Wednesday, August 18, 2010

O Captain, my Captain!

I have been fascinated by Walt Whitman since the first time I watched Dead Poets Society ages and ages ago at the behest of C. This wild-haired, bright-eyed monkish figure that loomed above Robin Williams' classroom, a figure Williams' enthusiastic revolutionary of a teacher used in frequent memorable scenes to inspire his impressionable young students. Last week, I bought a Wilco Classics edition of Leaves of Grass from the Crossword sale and I intend to read it in its entirety. But much like my textbooks, I find it impossible to read any manner of poetry at a stretch becoz for me, it demands more concentration of thought than I can supply for longer than an hour. Otherwise, I feel like I am not reading it with the sort of passionate attention that it surely deserves.

So, for the present, I am content to read his poems from my trusty poemhunter ebook, like I usually do, sporadically and hopefully, with the kind of joyful focus it calls for.

Having read many of his lines like the lovely Song of Myself where he says "For every atom belonging to me as good belongs to you", I now think that he was an incredibly learned man, as much aware of the world of science that governed the exterior as he was understanding of the innermost questions, thoughts and workings of his own personal world, literally, "insightful" and "introspective".

This poem by Whitman holds sway over my imagination since first I heard it in the film, I suddenly thought of it again today. Isn't it wonderful?

O Me! O Life!

O Me! O life! of the questions of these recurring,
Of the endless trains of the faithless, of cities fill'd with the foolish,
Of myself forever reproaching myself, (for who more foolish than I, and who more faithless?)
Of eyes that vainly crave the light, of the objects mean, of the struggle ever renew'd,
Of the poor results of all, of the plodding and sordid crowds I see around me,
Of the empty and useless years of the rest, with the rest me intertwined,
The question, O me! so sad, recurring - What good amid these, O me, O life?

That you are here - that life exists and identity,
That the powerful play goes on, and you may contribute a verse.

The lines of the answer fill me with this strange soaring feeling, it is like a knowledge that others have pondered what I have pondered and that Whitman gives a most reassuring answer, dont you think? :)


Deboleena said...

My favourite lines are:

Have you reckon'd a thousand acres much? have you reckon'd the earth much?
Have you practis'd so long to learn to read?
Have you felt so proud to get at the meaning of poems?

Stop this day and night with me and you shall possess the origin of
all poems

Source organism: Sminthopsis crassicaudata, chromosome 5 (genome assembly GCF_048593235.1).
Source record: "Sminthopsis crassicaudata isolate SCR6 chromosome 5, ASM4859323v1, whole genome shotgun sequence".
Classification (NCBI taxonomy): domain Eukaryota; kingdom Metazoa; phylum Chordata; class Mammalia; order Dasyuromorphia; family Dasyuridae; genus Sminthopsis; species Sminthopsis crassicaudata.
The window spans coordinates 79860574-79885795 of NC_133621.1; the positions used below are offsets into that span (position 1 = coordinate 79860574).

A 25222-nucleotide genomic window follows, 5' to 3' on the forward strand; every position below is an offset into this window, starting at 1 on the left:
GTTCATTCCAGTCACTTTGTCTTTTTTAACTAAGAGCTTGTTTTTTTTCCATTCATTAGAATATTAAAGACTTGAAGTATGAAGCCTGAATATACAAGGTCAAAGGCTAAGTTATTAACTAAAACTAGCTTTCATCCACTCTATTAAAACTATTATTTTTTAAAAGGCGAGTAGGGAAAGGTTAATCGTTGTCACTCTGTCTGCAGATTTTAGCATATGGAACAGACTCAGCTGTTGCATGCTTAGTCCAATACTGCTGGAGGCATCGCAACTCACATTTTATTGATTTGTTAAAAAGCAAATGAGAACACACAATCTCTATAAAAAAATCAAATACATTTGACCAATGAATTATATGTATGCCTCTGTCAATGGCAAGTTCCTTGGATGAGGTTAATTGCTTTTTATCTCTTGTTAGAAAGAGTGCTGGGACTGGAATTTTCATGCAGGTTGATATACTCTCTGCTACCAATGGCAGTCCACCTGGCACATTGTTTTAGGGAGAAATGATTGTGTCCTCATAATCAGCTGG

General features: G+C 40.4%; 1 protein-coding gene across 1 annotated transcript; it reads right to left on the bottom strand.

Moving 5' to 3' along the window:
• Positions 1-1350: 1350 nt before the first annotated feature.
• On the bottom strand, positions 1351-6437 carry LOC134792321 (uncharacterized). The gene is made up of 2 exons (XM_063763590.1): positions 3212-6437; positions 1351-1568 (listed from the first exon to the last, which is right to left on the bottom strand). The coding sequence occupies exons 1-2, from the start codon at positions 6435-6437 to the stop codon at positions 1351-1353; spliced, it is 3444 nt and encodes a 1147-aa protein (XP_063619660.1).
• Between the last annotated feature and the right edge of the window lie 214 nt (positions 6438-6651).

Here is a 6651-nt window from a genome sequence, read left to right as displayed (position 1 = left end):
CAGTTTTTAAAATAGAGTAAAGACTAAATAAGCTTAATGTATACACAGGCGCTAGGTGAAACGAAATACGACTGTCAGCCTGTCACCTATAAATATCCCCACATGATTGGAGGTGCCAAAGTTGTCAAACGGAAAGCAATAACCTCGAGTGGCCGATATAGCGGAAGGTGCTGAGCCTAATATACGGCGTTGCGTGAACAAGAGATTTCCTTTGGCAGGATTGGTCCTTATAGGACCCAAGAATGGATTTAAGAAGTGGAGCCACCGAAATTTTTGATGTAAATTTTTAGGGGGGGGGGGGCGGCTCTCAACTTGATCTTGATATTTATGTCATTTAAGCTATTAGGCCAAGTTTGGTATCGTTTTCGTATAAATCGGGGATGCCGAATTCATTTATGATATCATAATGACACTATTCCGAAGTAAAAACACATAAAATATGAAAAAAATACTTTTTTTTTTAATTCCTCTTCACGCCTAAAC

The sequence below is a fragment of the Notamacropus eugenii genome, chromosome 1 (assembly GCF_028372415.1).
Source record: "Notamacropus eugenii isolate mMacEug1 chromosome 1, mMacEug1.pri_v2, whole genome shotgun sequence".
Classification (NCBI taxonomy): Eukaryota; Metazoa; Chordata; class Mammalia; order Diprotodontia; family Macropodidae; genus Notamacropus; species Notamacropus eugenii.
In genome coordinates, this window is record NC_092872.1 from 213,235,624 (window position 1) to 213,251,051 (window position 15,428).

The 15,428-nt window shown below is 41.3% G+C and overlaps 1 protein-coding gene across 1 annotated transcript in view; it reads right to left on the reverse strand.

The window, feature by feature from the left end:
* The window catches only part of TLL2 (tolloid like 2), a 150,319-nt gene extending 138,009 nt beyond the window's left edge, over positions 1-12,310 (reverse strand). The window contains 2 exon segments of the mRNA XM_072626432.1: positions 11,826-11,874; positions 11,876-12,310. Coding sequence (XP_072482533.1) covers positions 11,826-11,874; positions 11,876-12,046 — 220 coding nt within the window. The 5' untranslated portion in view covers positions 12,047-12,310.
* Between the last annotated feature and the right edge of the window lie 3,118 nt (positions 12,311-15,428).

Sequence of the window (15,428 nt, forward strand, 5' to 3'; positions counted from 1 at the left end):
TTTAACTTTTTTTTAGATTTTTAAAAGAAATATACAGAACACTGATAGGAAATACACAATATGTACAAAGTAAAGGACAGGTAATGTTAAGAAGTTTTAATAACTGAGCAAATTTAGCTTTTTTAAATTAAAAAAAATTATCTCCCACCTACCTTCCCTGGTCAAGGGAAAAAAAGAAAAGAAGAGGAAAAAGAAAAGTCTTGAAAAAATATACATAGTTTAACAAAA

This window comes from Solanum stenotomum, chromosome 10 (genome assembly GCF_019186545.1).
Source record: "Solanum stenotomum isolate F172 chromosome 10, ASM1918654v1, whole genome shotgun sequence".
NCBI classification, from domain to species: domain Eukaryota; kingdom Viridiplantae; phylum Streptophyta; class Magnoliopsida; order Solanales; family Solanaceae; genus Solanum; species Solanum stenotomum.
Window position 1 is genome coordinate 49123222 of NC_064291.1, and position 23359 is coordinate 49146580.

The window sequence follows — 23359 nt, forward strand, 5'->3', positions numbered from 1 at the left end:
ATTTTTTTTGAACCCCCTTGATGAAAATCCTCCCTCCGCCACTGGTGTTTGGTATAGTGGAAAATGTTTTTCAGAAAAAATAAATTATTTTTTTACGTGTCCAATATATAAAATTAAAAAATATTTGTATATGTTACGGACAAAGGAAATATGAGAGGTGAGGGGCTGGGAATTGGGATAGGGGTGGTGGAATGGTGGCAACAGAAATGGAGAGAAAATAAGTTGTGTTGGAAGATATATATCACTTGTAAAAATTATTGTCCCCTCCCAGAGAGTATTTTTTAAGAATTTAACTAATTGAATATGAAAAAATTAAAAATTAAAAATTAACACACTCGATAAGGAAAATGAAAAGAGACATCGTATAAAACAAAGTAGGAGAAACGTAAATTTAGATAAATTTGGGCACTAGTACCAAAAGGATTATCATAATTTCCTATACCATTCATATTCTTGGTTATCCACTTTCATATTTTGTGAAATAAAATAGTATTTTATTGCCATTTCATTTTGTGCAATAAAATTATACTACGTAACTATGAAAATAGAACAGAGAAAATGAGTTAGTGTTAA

Whitman is one brilliant pick-me-up.

T. said...

would u believe i got it too? incredible isnt it? i was tempted they had that get 2 free on buying 3 thing! :-D

my favorite lines are these.

"What is that you express in your eyes? It seems to me more than all the words I have read in my life."

ah lovely Whitman!

you have good taste :) n i can understand tht bit abt poetry needing to be read with passion n joy. but like Austen says "Poetry is unfortunately adored mostly by those who are most easily affected by it."

Sherry Wasandi said...

O Nostalgia!

Dear K, you must be thanked for this post.

Old Fitz said...

I sound my barbaric YAWP over the rooftops of the world.

Also from Song of Myself I suppose.

Ramya said...

it's lovely :)

Anil P said...

Unlike a book of prose, a book of verse will demand an entirely different vein of application. I read him in several short stretches.

And how well his verse applies to everyday living, even now. Timeless in a way.

Tangled up in blue... said...

Tattva, agreed. Those lines are lovely, the more I read the more I fall in love with his writing!

T., you're saying that coz you bought the same book! :P Okay, so you have good taste, too. And Austen says it like its a bad thing..which its most definitely not. Maybe its the other way around, like conventional people wud assume, maybe people who are most easily affected by it are the people who adore it most. That makes sense, right? :)

Tangled up in blue... said...

Sherry, :)

Old Fitz, yes, I agree, that is a most memorable line, yes.

Tangled up in blue... said...

ramya, yes, it is. :)

Anil, I understand. Thats perhaps how I'll go about reading it, too. And I think thats the test of great writing. How true it rings when read in a different time and place from one in which it was written. The universality of it, so to speak.